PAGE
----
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Summary: How much do you want to know God’s will?

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In the opening pages of his autobiography, An American Life, Ronald Reagan writes, I was raised to believe that God had a plan for everyone and that seemingly random twists of fate are all a part of His plan. My mother - a small woman with auburn hair and a sense of optimism that ran as deep as the cosmos - told me that everything in life happened for a purpose. She said all things were part of God’s plan, even the most disheartening setbacks, and in the end, everything worked out for the best. If something went wrong, she said, you didn’t let it get you down: You stepped away from it, stepped over it, and moved on. Later on, she added, something good will happen and you’ll find yourself thinking - "If I hadn’t had that problem back then, then this better thing that did happen would’nt have happened to me."

After I lost the job at Montgomery Ward, I left home again in search of work. Although I didn’t know it then, I was beginning a journey that would take me a long way from Dixon and fulfill all my dreams and then some.

My mother, as usual, was right.

Ronald Reagan is right, God does have a plan, a purpose for each one of us, But it is more than unsure twists and turns, it involves God’s purpose as revealed in the Bible and God wants us to know and experience it.

The early Christians faced all kinds of choices as they struggled and wrestled with how to live out their faith. And Paul offers one such group some very important advice about how to do so. We read it in Colossians 3:1-16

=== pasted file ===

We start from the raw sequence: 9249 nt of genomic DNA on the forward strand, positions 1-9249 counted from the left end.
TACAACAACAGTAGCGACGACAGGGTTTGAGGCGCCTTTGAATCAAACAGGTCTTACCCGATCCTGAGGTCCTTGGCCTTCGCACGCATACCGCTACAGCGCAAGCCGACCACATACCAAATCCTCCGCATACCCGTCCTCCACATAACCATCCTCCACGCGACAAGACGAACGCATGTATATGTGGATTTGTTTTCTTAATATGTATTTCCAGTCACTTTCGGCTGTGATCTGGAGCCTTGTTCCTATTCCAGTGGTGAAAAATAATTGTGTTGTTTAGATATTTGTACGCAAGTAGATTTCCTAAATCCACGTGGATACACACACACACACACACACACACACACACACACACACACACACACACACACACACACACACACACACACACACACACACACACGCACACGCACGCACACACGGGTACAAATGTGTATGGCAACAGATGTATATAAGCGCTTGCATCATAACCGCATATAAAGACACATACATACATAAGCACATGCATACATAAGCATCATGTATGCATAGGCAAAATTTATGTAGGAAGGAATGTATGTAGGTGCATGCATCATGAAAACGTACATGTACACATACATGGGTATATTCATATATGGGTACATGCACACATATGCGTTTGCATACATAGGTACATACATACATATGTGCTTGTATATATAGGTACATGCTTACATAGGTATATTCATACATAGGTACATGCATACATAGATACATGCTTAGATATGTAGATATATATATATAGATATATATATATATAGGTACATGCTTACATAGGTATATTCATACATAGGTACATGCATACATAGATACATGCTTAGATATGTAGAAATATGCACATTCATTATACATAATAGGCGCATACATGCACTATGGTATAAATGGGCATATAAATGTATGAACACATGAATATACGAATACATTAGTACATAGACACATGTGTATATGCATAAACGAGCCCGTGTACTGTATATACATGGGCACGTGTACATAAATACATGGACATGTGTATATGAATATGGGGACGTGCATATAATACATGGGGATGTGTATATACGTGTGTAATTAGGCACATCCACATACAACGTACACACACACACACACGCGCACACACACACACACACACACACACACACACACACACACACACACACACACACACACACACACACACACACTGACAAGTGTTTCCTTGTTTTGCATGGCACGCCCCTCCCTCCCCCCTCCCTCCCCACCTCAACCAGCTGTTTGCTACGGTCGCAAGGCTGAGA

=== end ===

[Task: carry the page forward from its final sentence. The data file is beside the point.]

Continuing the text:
Read the passage.

I first preached from this passage at the age of 22. It was the last Sunday of the 1970’s. I was heading into my final semester in college and wondering, "What it the world was I going to do after college?" Of course, I also wrestled with a deeper question, What is God’s will for my life?"

This passage began to help me see some larger and very important issues related to God’s will that had more to do with who I was than what I was going to do.

Our fourth and fifth key in seeing and hearing God more clearly in our lives has to do with our prayer life and our conduct, our behavior, and there is a link between the two - they are a part of God’s will for our lives.

After I graduated from college in 1980, things looked bleak. I did not possess a business or science degree. I had a degree in English.

After spending time working at a church campground near Terre Haute, I had previously determined to move to New Jersey and serve with a a pastor in the town of Dover about 60 minutes west of New York City. I spent a week there. Homesickness was a part of that time, but I was not successful at getting a job and the pastor was a very regimented, not rigid man, who rose early and went to bed early.

As I look back at that time, I have to wonder, what if I would had gotten a job and stayed out there? How different would life be for me?

In this passage we have just read, there are three important parts to God’s willall of which have to do with some kind or type of change.

Paul writes in the opening verses of this chapter, "Set your sights (priorities, perhaps?) on the realities of heaven. Let heaven fill your thoughts. Do not think about things down here on earth."


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